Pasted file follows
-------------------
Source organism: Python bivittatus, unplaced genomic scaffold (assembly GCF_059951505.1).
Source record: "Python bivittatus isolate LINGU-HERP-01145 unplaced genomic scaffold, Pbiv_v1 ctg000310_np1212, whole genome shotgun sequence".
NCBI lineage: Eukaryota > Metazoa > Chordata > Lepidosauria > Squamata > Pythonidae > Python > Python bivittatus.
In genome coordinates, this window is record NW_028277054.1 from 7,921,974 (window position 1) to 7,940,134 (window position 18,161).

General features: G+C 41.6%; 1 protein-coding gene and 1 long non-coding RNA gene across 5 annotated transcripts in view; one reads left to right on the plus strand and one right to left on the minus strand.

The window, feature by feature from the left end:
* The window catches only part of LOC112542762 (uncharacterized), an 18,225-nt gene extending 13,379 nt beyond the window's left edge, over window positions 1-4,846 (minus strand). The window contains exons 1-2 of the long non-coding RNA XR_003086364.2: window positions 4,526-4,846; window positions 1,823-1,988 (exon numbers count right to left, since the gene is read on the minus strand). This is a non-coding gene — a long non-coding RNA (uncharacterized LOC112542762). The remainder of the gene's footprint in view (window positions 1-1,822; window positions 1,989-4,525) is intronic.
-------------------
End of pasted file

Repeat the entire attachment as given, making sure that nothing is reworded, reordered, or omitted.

Source organism: Python bivittatus, unplaced genomic scaffold (assembly GCF_059951505.1).
Source record: "Python bivittatus isolate LINGU-HERP-01145 unplaced genomic scaffold, Pbiv_v1 ctg000310_np1212, whole genome shotgun sequence".
NCBI lineage: Eukaryota > Metazoa > Chordata > Lepidosauria > Squamata > Pythonidae > Python > Python bivittatus.
In genome coordinates, this window is record NW_028277054.1 from 7,921,974 (window position 1) to 7,940,134 (window position 18,161).

General features: G+C 41.6%; 1 protein-coding gene and 1 long non-coding RNA gene across 5 annotated transcripts in view; one reads left to right on the plus strand and one right to left on the minus strand.

The window, feature by feature from the left end:
* The window catches only part of LOC112542762 (uncharacterized), an 18,225-nt gene extending 13,379 nt beyond the window's left edge, over window positions 1-4,846 (minus strand). The window contains exons 1-2 of the long non-coding RNA XR_003086364.2: window positions 4,526-4,846; window positions 1,823-1,988 (exon numbers count right to left, since the gene is read on the minus strand). This is a non-coding gene — a long non-coding RNA (uncharacterized LOC112542762). The remainder of the gene's footprint in view (window positions 1-1,822; window positions 1,989-4,525) is intronic.